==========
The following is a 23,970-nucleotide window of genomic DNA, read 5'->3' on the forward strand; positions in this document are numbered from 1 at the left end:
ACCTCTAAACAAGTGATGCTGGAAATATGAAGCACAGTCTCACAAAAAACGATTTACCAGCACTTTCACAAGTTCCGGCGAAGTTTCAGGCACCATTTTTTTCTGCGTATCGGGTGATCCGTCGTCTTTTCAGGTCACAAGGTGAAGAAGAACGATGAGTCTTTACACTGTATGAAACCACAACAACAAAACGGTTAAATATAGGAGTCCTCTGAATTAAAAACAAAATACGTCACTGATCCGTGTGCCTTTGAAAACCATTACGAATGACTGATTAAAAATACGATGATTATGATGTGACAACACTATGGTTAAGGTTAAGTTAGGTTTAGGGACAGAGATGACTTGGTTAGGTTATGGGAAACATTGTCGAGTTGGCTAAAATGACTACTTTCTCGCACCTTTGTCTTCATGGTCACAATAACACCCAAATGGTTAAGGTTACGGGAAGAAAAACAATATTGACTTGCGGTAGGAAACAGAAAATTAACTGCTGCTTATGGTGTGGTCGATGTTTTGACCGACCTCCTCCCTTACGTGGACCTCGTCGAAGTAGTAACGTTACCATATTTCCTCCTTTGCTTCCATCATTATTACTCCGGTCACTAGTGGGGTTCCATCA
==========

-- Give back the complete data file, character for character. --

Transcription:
The following is a 23,970-nucleotide window of genomic DNA, read 5'->3' on the forward strand; positions in this document are numbered from 1 at the left end:
ACCTCTAAACAAGTGATGCTGGAAATATGAAGCACAGTCTCACAAAAAACGATTTACCAGCACTTTCACAAGTTCCGGCGAAGTTTCAGGCACCATTTTTTTCTGCGTATCGGGTGATCCGTCGTCTTTTCAGGTCACAAGGTGAAGAAGAACGATGAGTCTTTACACTGTATGAAACCACAACAACAAAACGGTTAAATATAGGAGTCCTCTGAATTAAAAACAAAATACGTCACTGATCCGTGTGCCTTTGAAAACCATTACGAATGACTGATTAAAAATACGATGATTATGATGTGACAACACTATGGTTAAGGTTAAGTTAGGTTTAGGGACAGAGATGACTTGGTTAGGTTATGGGAAACATTGTCGAGTTGGCTAAAATGACTACTTTCTCGCACCTTTGTCTTCATGGTCACAATAACACCCAAATGGTTAAGGTTACGGGAAGAAAAACAATATTGACTTGCGGTAGGAAACAGAAAATTAACTGCTGCTTATGGTGTGGTCGATGTTTTGACCGACCTCCTCCCTTACGTGGACCTCGTCGAAGTAGTAACGTTACCATATTTCCTCCTTTGCTTCCATCATTATTACTCCGGTCACTAGTGGGGTTCCATCA